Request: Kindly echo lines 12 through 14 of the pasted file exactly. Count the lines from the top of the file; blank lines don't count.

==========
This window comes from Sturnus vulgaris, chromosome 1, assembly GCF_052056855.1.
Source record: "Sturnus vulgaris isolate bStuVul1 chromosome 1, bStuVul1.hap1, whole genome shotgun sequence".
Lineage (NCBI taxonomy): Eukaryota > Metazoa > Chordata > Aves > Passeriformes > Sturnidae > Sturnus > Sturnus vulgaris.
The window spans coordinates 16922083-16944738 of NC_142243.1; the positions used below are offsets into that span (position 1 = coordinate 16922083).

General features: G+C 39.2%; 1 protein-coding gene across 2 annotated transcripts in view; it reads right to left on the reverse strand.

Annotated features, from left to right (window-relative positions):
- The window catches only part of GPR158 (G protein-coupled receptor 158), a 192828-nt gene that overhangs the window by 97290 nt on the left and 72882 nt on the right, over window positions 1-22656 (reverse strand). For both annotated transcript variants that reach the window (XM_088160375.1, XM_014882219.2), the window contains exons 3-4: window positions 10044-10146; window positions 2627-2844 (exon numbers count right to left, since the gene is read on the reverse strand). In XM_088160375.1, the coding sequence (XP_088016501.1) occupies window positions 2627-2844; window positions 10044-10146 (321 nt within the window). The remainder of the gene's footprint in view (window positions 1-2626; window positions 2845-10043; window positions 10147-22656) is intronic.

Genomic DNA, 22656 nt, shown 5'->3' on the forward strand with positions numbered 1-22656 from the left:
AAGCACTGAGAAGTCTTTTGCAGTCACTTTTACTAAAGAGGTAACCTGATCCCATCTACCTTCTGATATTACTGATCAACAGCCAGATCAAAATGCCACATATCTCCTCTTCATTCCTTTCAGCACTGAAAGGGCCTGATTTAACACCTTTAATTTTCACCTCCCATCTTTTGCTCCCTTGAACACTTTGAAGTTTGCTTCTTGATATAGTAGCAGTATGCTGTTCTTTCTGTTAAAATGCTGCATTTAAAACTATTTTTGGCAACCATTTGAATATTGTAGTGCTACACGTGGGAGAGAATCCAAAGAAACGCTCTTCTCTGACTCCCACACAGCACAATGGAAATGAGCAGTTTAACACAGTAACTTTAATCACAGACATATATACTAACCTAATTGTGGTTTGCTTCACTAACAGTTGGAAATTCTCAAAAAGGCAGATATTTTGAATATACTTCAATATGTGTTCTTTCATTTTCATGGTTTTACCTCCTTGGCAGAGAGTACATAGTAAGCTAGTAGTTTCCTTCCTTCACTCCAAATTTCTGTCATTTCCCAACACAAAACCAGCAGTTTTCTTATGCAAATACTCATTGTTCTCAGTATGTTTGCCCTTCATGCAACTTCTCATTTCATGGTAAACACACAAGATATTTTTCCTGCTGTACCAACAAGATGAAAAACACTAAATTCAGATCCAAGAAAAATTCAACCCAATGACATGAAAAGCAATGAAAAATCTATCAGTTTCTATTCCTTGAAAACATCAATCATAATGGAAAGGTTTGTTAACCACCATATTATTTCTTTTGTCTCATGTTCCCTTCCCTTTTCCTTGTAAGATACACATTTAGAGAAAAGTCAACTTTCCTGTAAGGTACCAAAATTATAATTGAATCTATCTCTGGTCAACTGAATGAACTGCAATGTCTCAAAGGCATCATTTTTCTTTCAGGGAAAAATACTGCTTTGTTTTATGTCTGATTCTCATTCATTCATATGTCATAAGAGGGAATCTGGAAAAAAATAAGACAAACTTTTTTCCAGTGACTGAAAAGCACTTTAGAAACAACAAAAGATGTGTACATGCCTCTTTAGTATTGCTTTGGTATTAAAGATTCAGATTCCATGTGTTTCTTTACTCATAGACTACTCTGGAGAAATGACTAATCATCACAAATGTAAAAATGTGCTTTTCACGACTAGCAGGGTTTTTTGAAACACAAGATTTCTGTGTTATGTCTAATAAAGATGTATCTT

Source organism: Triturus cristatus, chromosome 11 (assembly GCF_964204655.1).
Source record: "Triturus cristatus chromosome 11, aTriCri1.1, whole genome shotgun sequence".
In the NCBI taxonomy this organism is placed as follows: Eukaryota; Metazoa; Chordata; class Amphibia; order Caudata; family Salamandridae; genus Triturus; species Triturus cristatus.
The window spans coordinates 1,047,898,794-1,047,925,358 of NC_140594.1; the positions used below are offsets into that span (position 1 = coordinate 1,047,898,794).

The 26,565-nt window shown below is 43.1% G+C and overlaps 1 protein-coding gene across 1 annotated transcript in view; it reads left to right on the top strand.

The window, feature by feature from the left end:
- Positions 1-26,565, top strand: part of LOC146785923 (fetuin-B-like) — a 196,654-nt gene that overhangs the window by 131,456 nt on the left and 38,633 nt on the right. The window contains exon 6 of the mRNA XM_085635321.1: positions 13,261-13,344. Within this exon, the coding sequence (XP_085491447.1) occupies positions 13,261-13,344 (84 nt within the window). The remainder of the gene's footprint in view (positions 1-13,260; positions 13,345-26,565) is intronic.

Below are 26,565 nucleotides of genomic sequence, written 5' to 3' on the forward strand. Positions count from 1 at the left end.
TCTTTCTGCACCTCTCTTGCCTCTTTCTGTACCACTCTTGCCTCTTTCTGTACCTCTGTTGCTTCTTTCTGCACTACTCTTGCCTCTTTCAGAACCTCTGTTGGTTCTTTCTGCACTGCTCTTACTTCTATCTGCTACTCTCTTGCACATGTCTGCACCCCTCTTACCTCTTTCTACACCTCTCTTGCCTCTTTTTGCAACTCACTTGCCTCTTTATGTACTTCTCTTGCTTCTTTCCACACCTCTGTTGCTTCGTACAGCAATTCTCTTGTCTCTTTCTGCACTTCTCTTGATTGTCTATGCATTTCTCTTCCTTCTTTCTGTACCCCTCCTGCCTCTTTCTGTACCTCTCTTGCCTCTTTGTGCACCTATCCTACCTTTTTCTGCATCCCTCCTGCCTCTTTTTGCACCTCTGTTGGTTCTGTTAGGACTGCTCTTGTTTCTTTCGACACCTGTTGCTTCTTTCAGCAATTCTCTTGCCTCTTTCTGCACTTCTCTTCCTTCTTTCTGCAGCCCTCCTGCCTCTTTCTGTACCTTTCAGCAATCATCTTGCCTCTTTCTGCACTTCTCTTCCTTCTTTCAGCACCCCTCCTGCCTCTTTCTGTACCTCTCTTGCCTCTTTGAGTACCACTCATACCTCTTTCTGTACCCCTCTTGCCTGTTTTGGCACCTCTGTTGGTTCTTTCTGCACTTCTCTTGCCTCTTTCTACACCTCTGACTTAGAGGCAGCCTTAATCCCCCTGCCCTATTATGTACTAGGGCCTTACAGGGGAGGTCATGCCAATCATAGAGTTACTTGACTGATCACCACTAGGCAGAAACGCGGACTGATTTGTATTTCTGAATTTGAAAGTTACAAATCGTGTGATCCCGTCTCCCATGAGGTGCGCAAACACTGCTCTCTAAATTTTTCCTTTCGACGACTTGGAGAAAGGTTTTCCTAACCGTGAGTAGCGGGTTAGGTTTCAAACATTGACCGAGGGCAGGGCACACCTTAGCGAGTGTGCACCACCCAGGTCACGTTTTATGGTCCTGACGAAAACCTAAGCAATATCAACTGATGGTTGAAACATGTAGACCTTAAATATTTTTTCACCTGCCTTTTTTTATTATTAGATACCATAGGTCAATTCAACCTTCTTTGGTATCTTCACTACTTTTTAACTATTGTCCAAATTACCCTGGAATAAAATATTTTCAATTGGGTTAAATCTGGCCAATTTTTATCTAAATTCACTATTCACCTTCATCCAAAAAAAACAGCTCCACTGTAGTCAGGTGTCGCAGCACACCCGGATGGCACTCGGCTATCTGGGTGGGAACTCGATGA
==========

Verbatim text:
In the NCBI taxonomy this organism is placed as follows: Eukaryota; Metazoa; Chordata; class Amphibia; order Caudata; family Salamandridae; genus Triturus; species Triturus cristatus.
The window spans coordinates 1,047,898,794-1,047,925,358 of NC_140594.1; the positions used below are offsets into that span (position 1 = coordinate 1,047,898,794).

The 26,565-nt window shown below is 43.1% G+C and overlaps 1 protein-coding gene across 1 annotated transcript in view; it reads left to right on the top strand.